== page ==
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I just aquired a new hdd to my windows 7 system and want to install ubuntu 11.10 and grub on it. I have a liveCD but cant make it work. When i chose the new hdd for installation (sdc1) it says "No root file system is defined. Please correct this from the partitioning menu." What should i do to make it work_ this is the first time i try to install ubuntu so i have no previous experience of it.

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2 Answers 2

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That message basically means that you have not set up the partition to mount the root (i.e. "/"). Please boot from the CD and start installation; assuming the new hard disk, sdc1 is empty, do the following.

1) Choose the option to set up the partition system manually

2) Create your first partition, set the partition type to swap (this will be the swap partition, something like windows page file, you won't see or deal with this partition again but it is necessary for good performance), specify the size (I usually use 4 GB) and create it.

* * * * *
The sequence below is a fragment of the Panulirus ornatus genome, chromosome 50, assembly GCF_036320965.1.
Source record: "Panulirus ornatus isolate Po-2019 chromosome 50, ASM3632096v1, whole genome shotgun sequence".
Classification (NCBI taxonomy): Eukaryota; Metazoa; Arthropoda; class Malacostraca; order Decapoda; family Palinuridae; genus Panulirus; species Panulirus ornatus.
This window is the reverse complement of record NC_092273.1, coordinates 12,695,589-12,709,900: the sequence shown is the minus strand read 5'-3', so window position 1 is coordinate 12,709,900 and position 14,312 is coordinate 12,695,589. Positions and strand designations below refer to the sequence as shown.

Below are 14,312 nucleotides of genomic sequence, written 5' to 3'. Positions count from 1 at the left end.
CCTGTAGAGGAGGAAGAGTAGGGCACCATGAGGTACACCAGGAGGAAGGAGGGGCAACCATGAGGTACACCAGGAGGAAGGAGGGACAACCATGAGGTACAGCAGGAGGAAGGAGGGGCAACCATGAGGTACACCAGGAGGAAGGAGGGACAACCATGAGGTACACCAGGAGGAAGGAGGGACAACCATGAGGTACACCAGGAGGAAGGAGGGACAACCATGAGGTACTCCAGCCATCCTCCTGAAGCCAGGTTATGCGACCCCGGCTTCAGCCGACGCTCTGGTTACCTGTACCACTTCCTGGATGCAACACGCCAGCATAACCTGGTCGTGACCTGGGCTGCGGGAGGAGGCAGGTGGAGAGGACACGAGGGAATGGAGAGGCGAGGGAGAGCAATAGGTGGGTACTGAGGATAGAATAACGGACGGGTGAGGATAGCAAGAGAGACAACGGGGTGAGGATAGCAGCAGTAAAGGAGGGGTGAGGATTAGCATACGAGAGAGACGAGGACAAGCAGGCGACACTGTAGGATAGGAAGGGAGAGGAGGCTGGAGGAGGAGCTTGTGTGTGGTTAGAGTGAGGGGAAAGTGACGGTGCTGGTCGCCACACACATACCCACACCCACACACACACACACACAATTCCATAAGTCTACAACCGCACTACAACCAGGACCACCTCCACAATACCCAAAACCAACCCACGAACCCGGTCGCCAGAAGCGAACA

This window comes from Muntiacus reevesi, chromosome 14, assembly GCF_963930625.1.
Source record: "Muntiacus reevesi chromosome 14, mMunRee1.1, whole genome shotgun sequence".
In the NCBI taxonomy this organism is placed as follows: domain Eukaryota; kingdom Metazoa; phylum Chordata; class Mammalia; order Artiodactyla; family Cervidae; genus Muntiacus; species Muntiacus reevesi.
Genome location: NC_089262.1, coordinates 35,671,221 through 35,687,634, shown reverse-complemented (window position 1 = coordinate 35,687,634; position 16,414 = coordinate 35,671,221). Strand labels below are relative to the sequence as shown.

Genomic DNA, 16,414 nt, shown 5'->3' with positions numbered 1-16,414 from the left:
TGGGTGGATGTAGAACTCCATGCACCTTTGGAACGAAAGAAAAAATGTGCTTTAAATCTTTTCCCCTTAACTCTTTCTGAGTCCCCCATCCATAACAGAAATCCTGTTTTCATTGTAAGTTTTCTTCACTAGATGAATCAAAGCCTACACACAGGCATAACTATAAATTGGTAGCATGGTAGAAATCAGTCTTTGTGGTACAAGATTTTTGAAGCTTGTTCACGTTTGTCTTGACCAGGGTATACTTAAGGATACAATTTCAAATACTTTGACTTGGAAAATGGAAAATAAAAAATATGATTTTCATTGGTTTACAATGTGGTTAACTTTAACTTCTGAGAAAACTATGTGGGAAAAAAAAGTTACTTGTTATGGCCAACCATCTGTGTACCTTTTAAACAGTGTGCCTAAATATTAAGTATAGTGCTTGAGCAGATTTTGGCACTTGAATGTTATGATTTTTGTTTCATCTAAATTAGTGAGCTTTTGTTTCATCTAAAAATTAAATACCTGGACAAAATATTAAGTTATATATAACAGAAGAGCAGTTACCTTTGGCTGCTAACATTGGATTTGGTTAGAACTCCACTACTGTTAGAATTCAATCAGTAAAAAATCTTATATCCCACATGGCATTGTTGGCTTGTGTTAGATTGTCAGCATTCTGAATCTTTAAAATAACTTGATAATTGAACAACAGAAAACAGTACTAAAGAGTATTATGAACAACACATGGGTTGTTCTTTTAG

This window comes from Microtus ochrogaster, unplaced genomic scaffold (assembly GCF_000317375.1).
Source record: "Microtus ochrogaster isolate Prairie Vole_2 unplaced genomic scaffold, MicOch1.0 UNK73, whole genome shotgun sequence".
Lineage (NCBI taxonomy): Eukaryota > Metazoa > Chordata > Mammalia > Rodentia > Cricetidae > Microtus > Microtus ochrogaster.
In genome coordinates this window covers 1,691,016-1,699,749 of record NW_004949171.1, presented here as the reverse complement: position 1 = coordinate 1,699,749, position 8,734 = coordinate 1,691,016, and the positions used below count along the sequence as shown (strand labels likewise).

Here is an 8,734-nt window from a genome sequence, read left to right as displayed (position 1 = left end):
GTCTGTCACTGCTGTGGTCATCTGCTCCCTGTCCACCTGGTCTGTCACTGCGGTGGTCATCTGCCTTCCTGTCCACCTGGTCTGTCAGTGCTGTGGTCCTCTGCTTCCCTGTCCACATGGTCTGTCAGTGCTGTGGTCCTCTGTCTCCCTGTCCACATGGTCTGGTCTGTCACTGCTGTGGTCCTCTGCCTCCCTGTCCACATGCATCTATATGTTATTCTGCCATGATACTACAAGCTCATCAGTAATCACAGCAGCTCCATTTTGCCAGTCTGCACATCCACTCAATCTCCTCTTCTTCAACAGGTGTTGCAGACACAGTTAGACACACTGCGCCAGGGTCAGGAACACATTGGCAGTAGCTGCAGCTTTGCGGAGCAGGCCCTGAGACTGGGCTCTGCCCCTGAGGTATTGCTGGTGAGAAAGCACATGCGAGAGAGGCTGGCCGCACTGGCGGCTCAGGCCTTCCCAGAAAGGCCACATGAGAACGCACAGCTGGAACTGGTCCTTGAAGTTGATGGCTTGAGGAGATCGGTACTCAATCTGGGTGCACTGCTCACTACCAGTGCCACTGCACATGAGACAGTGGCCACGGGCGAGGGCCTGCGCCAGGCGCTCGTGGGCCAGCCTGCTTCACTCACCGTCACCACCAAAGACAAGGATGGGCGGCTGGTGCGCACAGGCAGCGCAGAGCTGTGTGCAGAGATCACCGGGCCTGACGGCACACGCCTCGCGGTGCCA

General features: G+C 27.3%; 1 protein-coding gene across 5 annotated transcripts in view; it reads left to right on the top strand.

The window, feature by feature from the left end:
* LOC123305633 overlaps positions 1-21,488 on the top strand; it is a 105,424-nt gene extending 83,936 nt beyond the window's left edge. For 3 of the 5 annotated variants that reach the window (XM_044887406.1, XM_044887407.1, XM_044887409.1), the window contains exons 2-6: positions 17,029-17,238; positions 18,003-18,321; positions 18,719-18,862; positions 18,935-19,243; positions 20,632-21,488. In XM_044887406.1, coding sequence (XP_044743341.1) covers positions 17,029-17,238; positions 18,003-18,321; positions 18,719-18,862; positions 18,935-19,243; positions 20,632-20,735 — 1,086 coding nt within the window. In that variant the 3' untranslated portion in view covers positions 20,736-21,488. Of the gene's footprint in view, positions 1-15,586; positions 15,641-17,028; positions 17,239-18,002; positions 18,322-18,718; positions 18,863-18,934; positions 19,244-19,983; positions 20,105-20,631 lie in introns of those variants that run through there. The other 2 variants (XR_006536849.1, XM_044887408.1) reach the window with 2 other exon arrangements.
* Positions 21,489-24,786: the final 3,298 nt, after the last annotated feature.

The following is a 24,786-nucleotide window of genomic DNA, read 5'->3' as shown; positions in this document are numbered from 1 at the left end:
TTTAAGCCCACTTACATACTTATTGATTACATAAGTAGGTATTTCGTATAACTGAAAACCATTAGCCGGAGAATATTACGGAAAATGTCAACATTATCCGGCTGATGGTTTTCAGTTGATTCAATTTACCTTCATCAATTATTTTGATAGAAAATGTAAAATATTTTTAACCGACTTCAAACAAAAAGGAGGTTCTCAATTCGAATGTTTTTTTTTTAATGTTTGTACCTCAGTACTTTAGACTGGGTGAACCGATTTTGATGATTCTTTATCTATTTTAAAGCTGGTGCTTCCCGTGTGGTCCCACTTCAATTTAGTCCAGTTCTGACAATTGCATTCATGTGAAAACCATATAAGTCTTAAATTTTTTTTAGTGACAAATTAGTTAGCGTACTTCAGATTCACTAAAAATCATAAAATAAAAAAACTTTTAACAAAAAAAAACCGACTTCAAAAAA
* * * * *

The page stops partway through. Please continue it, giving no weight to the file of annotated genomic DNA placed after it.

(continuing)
3) Create another partition of type "ext4" (or any other llinux filesystem you wish) and set the size for this one. Where it says to select the mount point, select /

4) (optional) I usually create a separate partition for /home where my files are kept, it is usually a good idea in case you want to do a clean install of ubuntu in future, your data will be on a separate partition. Just create a partition of the desired size and type ext4 and mount point /home

Now install in the partition mounted at / and life is good :)

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I'm trying this at the moment! hope it works. Part 4 seems like a neat idea. –  Sergei Feb 10 '12 at 10:11
    
seems to work perfectly, thank you @kniwor –  Sergei Feb 10 '12 at 10:36

The easiest option would be to temporarily unplug the Windows drive, start the installation and then allow Ubuntu "to use the whole drive" or something along those lines - which I believe would be the default option. This, however, would not add Windows to your GRUB boot menu not will it try to migrate your documents and settings from Windows (it.s been a while since I dual-booted with Windows so I may remember this part wrong). You'll be able to add Windows to the GRUB menu manually later or just change boot priority in BIOS setup.

Another option is to partition the drive during the setup manually, which is not difficult at all but is slightly more dangerous than installing with Windows drive unplugged. At the very least, you'll need to create one large ext4 partition for your root filesystem (setting its mount point to /) and another small partition for swap (roughly the size of your RAM).

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